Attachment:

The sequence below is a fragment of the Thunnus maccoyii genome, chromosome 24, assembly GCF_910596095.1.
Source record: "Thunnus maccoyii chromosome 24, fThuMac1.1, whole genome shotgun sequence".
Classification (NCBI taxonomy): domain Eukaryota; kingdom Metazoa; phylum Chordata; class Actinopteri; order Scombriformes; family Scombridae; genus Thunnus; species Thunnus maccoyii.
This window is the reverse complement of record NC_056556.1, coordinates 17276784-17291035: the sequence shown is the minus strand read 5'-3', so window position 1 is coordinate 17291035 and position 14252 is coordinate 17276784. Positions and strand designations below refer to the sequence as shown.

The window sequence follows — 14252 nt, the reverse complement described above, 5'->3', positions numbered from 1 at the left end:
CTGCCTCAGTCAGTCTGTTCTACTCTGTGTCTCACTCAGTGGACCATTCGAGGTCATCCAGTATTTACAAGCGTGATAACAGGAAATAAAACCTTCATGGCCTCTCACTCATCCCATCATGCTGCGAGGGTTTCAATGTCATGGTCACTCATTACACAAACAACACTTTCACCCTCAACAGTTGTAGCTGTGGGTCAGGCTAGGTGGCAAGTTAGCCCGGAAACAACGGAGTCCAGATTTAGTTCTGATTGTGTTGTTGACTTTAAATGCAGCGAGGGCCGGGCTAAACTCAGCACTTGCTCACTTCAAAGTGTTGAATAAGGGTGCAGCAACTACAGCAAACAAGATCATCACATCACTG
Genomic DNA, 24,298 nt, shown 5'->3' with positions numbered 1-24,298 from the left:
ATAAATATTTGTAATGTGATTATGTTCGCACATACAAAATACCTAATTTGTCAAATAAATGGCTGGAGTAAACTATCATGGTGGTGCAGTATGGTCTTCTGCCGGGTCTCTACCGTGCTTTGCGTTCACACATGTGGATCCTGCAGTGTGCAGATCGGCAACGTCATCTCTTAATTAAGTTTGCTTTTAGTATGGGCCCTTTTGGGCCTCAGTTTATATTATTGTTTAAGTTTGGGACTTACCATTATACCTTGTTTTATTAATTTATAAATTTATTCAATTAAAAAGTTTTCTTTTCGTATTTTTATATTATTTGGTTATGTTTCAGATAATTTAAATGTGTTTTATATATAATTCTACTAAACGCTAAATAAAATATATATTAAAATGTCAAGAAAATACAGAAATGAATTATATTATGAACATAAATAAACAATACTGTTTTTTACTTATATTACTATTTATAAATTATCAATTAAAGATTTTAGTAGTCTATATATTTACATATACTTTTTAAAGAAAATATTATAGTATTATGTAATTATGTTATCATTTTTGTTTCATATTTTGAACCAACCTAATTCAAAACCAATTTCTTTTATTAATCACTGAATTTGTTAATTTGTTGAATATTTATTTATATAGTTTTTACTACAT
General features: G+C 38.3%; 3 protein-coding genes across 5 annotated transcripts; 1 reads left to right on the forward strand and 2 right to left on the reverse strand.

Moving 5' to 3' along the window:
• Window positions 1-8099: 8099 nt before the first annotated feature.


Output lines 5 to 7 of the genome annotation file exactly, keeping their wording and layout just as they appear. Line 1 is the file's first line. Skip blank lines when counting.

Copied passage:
The window sequence follows — 14252 nt, the reverse complement described above, 5'->3', positions numbered from 1 at the left end:
CTGCCTCAGTCAGTCTGTTCTACTCTGTGTCTCACTCAGTGGACCATTCGAGGTCATCCAGTATTTACAAGCGTGATAACAGGAAATAAAACCTTCATGGCCTCTCACTCATCCCATCATGCTGCGAGGGTTTCAATGTCATGGTCACTCATTACACAAACAACACTTTCACCCTCAACAGTTGTAGCTGTGGGTCAGGCTAGGTGGCAAGTTAGCCCGGAAACAACGGAGTCCAGATTTAGTTCTGATTGTGTTGTTGACTTTAAATGCAGCGAGGGCCGGGCTAAACTCAGCACTTGCTCACTTCAAAGTGTTGAATAAGGGTGCAGCAACTACAGCAAACAAGATCATCACATCACTG
Genomic DNA, 24,298 nt, shown 5'->3' with positions numbered 1-24,298 from the left: